Ghost Fishing Threatens Species

Surveys along the length of the River Ganges, alongside interviews with local fishermen, have revealed that waste fishing gear is posing a serious threat to many species. A system that would provide fishermen to recycle their nets could be effective at preventing entanglement.

Ganges River Image: NASA/exploitcorporations, Public domain, via Wikimedia Commons

Waste fishing gear in the River Ganges poses a threat to wildlife including otters, turtles and dolphins, new research shows. The study, published in Science of the Total Environment, says entanglement in fishing gear could harm species including the critically endangered three-striped roofed turtle and the endangered Ganges river dolphin.

Surveys along the length of the river, from the mouth in Bangladesh to the Himalayas in India, showed that fishing nets, all made of plastic, were the most common type of gear found, and that levels of waste fishing gear are highest near to the sea.

Interviews with local fishers revealed high rates of fishing equipment being discarded in the river – driven by short gear lifespans and lack of appropriate disposal systems.

The study was led by researchers from the University of Exeter, with an international team including researchers from India and Bangladesh. It was conducted as part of the National Geographic Society’s “Sea to Source: Ganges” expedition.

Dr Sarah Nelms, of the University of Exeter’s Centre for Ecology and Conservation, said: “The Ganges River supports some of the world’s largest inland fisheries, but no research has been done to assess plastic pollution from this industry, and its impacts on wildlife. Ingesting plastic can harm wildlife, but our threat assessment focussed on entanglement, which is known to injure and kill a wide range of marine species.”

The researchers used a list of 21 river species of “conservation concern” identified by the Wildlife Institute for India. They combined existing information on entanglements of similar species worldwide with the new data on levels of waste fishing gear in the Ganges to estimate which species are most at risk.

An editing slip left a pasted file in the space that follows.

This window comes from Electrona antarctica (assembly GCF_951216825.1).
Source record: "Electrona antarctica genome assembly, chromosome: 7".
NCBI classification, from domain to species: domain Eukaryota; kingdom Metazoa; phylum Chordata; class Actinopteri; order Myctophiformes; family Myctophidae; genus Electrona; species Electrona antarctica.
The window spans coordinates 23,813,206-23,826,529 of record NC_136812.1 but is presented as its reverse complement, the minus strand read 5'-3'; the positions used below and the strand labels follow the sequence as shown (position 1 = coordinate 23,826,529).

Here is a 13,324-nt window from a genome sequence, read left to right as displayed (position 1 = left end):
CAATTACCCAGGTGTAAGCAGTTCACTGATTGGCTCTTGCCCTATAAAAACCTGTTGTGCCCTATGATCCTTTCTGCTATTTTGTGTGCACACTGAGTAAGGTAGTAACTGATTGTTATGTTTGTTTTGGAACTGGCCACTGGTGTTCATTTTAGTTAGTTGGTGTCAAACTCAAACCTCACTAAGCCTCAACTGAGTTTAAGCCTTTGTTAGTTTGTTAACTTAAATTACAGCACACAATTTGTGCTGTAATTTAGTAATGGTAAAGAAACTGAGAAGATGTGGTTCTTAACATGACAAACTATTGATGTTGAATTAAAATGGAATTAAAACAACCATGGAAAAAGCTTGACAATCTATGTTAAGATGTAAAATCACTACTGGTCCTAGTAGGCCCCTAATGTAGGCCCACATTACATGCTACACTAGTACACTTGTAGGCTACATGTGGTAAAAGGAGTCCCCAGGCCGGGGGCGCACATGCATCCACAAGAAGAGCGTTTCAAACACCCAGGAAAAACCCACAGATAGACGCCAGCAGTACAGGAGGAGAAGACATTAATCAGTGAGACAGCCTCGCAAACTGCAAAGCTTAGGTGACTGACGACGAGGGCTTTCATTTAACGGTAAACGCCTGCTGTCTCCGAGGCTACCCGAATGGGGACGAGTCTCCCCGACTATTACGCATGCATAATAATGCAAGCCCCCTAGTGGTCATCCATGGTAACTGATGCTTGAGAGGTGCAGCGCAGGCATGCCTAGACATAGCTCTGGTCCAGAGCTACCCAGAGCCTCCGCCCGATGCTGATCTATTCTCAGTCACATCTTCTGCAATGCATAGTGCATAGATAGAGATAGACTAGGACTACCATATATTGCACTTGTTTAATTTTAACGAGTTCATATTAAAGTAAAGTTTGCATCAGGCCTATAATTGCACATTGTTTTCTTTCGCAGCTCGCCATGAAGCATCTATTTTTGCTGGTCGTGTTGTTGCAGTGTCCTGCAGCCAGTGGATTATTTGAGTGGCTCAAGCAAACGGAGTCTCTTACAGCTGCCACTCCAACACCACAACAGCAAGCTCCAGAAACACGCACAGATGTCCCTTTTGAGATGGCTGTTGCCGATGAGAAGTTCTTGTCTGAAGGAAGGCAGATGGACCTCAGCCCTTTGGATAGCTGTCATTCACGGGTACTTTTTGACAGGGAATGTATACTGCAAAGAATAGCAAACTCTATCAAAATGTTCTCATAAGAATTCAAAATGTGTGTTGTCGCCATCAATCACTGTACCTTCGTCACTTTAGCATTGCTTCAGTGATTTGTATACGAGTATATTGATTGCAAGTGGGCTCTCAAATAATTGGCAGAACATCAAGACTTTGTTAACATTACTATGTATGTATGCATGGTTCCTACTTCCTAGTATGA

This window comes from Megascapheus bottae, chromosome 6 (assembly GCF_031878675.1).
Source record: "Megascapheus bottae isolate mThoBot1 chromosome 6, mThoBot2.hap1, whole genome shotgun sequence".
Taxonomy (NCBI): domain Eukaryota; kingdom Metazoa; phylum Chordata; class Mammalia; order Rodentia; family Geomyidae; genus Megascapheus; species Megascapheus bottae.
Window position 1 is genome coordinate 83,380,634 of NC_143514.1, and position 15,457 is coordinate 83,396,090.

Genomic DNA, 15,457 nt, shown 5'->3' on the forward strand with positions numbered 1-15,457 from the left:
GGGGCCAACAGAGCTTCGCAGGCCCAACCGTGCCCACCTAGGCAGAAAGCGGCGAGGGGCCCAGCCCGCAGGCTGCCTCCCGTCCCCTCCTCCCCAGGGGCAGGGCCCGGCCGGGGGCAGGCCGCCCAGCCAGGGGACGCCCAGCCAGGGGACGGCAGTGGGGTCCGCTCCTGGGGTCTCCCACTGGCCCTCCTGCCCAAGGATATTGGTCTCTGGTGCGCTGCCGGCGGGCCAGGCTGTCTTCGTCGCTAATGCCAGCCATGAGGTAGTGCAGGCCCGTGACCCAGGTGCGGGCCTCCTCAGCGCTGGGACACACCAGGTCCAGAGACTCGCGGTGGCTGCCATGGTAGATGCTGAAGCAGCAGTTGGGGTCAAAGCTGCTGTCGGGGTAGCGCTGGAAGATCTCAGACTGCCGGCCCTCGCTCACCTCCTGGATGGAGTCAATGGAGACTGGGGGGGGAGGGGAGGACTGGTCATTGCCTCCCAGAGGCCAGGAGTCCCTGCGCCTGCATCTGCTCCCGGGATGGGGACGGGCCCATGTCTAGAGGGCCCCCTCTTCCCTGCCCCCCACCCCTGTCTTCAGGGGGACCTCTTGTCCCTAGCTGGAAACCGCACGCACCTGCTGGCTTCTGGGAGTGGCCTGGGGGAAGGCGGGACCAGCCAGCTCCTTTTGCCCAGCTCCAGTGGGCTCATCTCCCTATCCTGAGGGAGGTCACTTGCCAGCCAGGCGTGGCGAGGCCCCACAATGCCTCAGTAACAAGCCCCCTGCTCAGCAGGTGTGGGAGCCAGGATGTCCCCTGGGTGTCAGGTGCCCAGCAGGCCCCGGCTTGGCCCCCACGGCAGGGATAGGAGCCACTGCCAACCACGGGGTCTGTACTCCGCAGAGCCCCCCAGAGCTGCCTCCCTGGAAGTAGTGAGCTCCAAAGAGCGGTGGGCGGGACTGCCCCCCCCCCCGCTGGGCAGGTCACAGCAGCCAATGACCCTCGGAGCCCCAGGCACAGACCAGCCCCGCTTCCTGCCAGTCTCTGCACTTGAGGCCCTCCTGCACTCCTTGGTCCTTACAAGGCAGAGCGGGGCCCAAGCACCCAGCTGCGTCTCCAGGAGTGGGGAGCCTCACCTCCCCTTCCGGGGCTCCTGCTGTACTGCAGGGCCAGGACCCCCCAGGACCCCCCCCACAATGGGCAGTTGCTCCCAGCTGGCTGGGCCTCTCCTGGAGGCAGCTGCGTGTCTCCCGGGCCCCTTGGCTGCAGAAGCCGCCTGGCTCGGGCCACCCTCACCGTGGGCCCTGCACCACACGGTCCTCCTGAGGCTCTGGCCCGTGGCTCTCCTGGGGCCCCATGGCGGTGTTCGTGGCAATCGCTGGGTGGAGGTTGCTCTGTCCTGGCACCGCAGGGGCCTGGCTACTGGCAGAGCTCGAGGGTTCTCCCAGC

Speaking about the why so much fishing gear was found in the river, Dr Nelms said: “There is no system for fishers to recycle their nets. Most fishers told us they mend and repurpose nets if they can, but if they can’t do that the nets are often discarded in the river. Many held the view that the river ‘cleans it away’, so one useful step would be to raise awareness of the real environmental impacts.”

National Geographic Fellow and science co-lead of the expedition Professor Heather Koldewey, of the Zoological Society of London and the University of Exeter, said the study’s findings offer hope for solutions based on “circular economy” where waste is dramatically reduced by reusing materials: “A high proportion of the fishing gear we found was made of nylon 6, which is valuable and can be used to make products including carpets and clothing. Collection and recycling of nylon 6 has strong potential as a solution because it would cut plastic pollution and provide an income. We demonstrated this through the Net-Works project in the Philippines, which has been so successful it has become a standalone social enterprise called COAST-4C. This is a complex problem that will require multiple solutions, all of which must work for both local communities and wildlife.”

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